I had the dreaded lurgy over Christmas and wrote some songs in bed, when well enough. Now I’m on my feet so we just recorded two more LPs in the new year and I think that we’re getting the hang of it.

(New LPs recorded and unreleased: They wanted the Devil but I Sang of God and Cowboys Are Square)

Billy was also kind enough to pen this track by track guide to the new LP The Bearded Lady Also Sells The Candy Floss.

To Sing the Blues You Gotta Be Blue
This is another approach to the song with similar lyrics on the Blud Under The Bridge LP – ‘White Whale Blues’. The song is the simple idea of having to be authentic in relation to what ever your doing- not just chasing the dollar and sex. Plus I like to have a bit of Moby Dick in there as it was a big book for me in my 20s.

When the Eagle Becomes a Hen
Another take on the lyric of ‘It Happened Before Will it Happen Again’, off Blud Under The Bridge. I do these revisits to try to get to the core of the lyric. This song is about a lover’s lack of generosity, repeat behaviour that we all get trapped in and the likelihood that if you’re in a bad relationship the person won’t change – so get out!

Celebrating Weakness
This one is all about the modern world’s love of victimhood. It’s not about the “Woke Generation” anymore than it is about the “New Right”. It’s about all-and-sundry not making a stand in humanity, truth and responsibility.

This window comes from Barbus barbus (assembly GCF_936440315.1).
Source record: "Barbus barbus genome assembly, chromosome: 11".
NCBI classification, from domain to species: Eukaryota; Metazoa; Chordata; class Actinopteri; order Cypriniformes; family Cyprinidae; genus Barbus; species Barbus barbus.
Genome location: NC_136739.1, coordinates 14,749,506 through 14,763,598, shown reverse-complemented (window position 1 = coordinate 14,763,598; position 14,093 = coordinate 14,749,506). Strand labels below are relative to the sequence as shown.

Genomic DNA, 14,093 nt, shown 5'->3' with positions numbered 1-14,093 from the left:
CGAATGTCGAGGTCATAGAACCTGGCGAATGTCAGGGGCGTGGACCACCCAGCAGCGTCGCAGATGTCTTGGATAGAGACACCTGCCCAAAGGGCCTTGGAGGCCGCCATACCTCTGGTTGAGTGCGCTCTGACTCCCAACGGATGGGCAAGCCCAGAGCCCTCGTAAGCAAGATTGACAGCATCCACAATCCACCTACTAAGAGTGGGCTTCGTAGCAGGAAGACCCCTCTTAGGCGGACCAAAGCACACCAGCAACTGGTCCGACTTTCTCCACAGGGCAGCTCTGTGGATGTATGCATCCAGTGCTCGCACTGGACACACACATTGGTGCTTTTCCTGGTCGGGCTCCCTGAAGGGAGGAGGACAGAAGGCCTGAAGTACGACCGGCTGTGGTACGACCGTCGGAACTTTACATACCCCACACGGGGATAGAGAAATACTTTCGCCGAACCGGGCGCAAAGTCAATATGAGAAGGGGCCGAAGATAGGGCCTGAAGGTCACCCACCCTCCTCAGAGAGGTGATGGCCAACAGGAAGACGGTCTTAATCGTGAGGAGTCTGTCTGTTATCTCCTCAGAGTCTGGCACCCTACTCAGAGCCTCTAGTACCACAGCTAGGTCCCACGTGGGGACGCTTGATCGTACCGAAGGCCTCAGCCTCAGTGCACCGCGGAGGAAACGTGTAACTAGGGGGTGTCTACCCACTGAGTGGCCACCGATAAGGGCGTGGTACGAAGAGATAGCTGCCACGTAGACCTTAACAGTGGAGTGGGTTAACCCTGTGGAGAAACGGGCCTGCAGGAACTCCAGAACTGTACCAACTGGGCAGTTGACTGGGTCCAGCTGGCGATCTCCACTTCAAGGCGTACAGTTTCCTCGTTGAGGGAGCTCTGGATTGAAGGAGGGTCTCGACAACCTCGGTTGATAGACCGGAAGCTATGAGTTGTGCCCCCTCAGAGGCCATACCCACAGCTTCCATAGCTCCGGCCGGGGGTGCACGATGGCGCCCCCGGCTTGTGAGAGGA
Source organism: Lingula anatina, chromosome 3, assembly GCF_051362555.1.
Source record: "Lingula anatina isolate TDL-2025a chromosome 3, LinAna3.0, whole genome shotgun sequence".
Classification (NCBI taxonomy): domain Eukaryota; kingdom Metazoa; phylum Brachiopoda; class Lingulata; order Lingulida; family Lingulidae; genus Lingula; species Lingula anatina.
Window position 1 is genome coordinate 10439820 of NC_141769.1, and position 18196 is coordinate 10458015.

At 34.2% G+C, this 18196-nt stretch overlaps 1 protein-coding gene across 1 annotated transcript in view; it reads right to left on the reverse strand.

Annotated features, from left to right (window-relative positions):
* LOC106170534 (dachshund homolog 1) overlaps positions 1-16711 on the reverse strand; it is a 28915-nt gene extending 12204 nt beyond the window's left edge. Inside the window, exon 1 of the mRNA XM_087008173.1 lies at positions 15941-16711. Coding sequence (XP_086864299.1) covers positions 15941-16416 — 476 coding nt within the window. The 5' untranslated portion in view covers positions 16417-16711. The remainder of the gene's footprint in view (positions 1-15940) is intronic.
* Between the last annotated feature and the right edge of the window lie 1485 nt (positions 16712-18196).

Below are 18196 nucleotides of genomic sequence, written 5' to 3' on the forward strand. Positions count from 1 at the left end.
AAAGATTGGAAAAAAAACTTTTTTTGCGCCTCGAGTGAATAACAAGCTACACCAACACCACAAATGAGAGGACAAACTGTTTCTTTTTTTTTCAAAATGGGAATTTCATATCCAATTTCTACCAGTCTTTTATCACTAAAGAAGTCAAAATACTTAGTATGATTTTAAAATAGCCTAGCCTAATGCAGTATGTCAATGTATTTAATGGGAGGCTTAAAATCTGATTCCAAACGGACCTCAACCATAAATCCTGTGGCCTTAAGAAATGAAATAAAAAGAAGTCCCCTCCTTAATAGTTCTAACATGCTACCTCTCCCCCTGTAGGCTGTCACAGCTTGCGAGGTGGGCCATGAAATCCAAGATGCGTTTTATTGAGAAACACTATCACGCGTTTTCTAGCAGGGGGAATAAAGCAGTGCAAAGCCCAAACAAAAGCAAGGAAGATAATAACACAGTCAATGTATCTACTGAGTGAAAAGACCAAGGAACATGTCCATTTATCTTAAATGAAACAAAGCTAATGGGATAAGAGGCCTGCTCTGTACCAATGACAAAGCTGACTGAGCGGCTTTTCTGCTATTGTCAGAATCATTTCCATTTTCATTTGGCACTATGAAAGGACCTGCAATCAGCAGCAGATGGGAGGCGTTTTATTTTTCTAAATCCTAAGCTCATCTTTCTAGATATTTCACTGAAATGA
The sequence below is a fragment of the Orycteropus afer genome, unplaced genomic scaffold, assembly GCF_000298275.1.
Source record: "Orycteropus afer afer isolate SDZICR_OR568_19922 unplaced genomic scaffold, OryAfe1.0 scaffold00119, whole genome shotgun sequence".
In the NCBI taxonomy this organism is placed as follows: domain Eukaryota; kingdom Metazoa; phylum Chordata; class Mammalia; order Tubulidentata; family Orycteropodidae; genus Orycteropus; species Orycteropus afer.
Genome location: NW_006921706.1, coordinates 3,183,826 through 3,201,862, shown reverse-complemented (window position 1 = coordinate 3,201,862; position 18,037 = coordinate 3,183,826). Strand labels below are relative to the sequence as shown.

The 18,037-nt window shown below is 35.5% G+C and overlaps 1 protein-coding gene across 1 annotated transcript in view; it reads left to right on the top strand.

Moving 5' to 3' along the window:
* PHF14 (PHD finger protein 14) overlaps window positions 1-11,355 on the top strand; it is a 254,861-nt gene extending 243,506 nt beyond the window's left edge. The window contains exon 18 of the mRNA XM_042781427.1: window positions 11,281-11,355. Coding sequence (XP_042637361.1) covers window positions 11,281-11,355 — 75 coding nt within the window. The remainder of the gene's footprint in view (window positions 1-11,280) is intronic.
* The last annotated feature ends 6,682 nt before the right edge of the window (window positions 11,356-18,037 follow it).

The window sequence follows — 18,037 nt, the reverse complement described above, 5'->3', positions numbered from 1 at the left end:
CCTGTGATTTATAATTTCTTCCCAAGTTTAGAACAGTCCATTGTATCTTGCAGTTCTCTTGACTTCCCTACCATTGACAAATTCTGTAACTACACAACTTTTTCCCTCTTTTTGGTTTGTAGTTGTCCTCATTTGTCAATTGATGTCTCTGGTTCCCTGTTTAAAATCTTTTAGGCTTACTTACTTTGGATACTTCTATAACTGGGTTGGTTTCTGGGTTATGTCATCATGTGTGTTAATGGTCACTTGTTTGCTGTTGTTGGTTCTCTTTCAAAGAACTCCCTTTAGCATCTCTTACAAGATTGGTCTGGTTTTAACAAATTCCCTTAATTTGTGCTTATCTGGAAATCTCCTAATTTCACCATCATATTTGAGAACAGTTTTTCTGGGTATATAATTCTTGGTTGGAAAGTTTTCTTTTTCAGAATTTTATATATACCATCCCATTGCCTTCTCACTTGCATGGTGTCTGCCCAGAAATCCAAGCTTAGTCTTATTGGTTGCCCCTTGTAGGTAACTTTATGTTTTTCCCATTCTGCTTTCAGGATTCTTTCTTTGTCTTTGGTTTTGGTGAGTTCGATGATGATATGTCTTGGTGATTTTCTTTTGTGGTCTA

Hanging by a Tenuous Thread
This track is about my nervous breakdown and mental illness. A cheery little number. Tough but I think good fun.

The Bearded Lady also Sells the Candy Floss
This is a reference to how we went about doing our gigs back in the day. Since Thee Headcoats I drove the van, wrote the songs, played the guitar, packed the van etc…  My wife booked the shows, played the bass, sold the records, etc…. We were like an old style travelling circus where the bearded lady has several jobs. There are also various references to the old carnival world and the smoke and mirrors of life and performance that fool the people.

What Kind of Friend Were You?
A simple track about a friend who turns out not to be much of a friend at all. We’ve all had one.

Oh Sister
A version of the great Bob Dylan track. 

The Dept. of Discontinued Lines
I guess that this is something about what I do: offering up what has largely been superseded by a world obsessed with glitter, more, different, now!

A Dull Blade
A story of love and confusion – one that accosts many of us in our teens. ‘The Dull Blade’ could be that the story is in the past and lost its cutting power.

Thatcher’s Children
Revisited from the punk versions in our earlier incarnations. A simple portrait of the bastards who filled the boots of Thatcher including the arts and music. The weakness of the ‘me’ generation, if you will.

A Rusty Stain
A lyric possibly about acceptance of our perceived imperfections and somehow referencing my time working in Chatham Dockyard in 1976. 

The Bearded Lady Also Sells The Candy Floss, and the four other William Loveday Intention albums are available to order via Damaged Goods Records.

Interview by Paul Maps